4 Tips for Getting Started with Interactive Notebooks in School Counseling

When I first started doing classroom guidance, I often had handouts or small crafts for students to complement my lessons, but where did they end up afterward? On a bulletin board for a while? Shoved in a backpack? Maybe a desk or *cringe* even the floor? I wanted a better way for students to have the materials I was spending lots of time creating in an organized place so they could reference them anytime with ease. Enter the interactive notebook! 

Interactive notebooks are one of my all-time favorite tools for school counseling because they allow students to be creative, engage their senses, and keep everything in one easy place. Sometimes we go a week or more without seeing our students, and it's easy for papers to get lost in that time. Keeping everything glued in a composition book creates an easy reference for students when they need to quickly look back at those conflict resolution steps you taught them last week or practice the anger reduction strategies they chose during your last small group. Nobody has time to dig for papers!

I watched classroom teachers use these with ease as a way to not only enhance learning and promote creativity but also to stop the loose paper madness. If you've also seen the teachers in your building using clutter-free, creative interactive notebooks and wondered how you could use them as a school counselor, you're in the right place! Read below to find 4 tips for getting started with interactive notebooks in your school counseling program!

1. Start Small

While I am typically a go-big-or-go-home person, I definitely do not recommend going full force with your first interactive notebook on a school-wide level! Start with a small group to figure out a system that works for you. Get feedback from your small group about what they liked, what was difficult, and what they wish their interactive notebooks would have. Make modifications and try again with another small group before moving to a grade level. Bonus: at the end of group, the INB makes a great take-away and doubles as a journal.

If you are in the classroom for a good portion of your day and are not getting to spend much time in small groups, choose one class or one grade level to pilot your interactive notebook. If possible, choose a class/grade that is already used to doing interactive notebooks with their classroom teacher. They'll love knowing they're helping you learn about INBs too!

2. Start Simple

Begin your first INB with simple shapes that are easy to cut and simple for students to glue and use. There are so many fun shapes and templates out there for interactive notebooks! You can find hearts, accordion books, flower petal foldable papers, pockets, and so much more. These are great and really do make for fun, interactive elements, but if it's your first time, I recommend starting with rectangles and circles that have simple flaps or folds rather than more difficult shapes. This will allow you time to figure out (a) how long it will take students to complete their notebook pages and (b) how much help they will need with folding and figuring out the spatial aspects of the shapes.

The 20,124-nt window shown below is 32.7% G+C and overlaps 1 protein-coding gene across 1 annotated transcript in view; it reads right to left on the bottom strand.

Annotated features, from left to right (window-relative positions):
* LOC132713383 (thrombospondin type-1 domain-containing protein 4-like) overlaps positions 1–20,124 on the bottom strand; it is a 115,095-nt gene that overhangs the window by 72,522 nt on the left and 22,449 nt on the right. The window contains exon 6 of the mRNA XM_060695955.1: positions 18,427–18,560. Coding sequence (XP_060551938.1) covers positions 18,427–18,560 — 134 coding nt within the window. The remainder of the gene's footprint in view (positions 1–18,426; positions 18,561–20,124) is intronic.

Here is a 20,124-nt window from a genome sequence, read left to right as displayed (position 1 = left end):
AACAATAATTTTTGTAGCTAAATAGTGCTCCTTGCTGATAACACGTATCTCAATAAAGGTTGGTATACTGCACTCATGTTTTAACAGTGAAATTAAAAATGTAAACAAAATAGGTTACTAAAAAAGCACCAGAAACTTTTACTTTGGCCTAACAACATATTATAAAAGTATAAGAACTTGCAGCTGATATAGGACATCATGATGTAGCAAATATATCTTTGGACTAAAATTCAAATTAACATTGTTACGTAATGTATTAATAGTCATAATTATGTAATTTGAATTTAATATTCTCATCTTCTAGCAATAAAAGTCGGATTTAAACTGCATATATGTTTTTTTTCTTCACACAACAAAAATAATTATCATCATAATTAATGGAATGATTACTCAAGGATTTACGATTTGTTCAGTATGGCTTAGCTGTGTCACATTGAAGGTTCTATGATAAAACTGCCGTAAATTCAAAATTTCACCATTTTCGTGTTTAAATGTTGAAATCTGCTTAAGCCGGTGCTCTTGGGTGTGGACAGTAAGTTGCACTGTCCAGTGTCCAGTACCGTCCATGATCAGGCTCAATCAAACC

3. Have a Plan for Storage

Figure out ahead of time where your students will store their interactive notebooks. In the past, I've had classroom teachers who were willing to keep a small crate in a classroom cabinet with our counseling notebooks, and that worked well. I was able to get the crate out when I arrived, and we put it away before I left. At the end of the year, students took their notebooks home with a year's worth of counseling materials to show! If you're using INBs in a small group, decide if students will take the notebooks home each week to use for journaling, reflecting, or recording skill practice or if the notebooks will stay in your counseling room. 

4. Get Organized

Lastly, get your supplies organized from the beginning. I like to put together caddies for tables (if I'm in the classroom) or have a caddy for the small group that contains all of the necessary supplies in one place. You'll need scissors, glue, coloring utensils, and writing utensils. I know most counselors spend about 30-40 minutes in the classroom, so there's no time to spare for students to dig for supplies!  Put a caddy in the middle of each table/desk group so students can easily reach everything they need. 

Another tip for promoting organization is to create a system for discarding trash. Have all students gather their paper scraps and assign one student in each group to throw away trash or use the classroom teacher's designated system. It even helps to move all of the classroom trashcans close to the tables! Your classroom teachers will love you for not leaving behind scrap paper :-) 

So are you ready to give interactive notebooks a try? I really think you'll love them! I love seeing students use their creativity to create something that is personally meaningful, and I love that they essentially have a counseling book full of tools and strategies that they can keep forever! 

If you're looking for inspiration, check out these {interactive notebooks} in my TpT store by clicking the images below:

5 Ideas for Building School-Community Engagement

Getting students involved with the community is a wonderful strategy for boosting academic success, teaching students about the world of work, and improving positive behaviors. Building community involvement through the school can take many forms, both student-led and community leader-led. In this post, I'll discuss 5 ways to get your students involved with community members to build a stronger bond between your school and the surrounding community!

1. Community Mentors: 

Create a mentorship program between community members and students. You can focus on at-risk students or expand the program to as many students as you think could benefit. On a designated day during the week, students can meet with their mentors in the first 20-25 minutes after students arrive in the morning. They can meet in the library to read a book or play a board game, in the gym to shoot baskets, in the school garden to water plants, or even in the hallway for a walk. Invite community leaders, business owners, grandparents, parents of teenagers, or even high school students to apply to be a mentor. Encourage the mentors to not only learn about the students' lives but to share about their own experiences as students and what they do now as adults. Having that regular, dependable meeting can reinforce to students that they matter to someone and have a positive academic and behavioral impact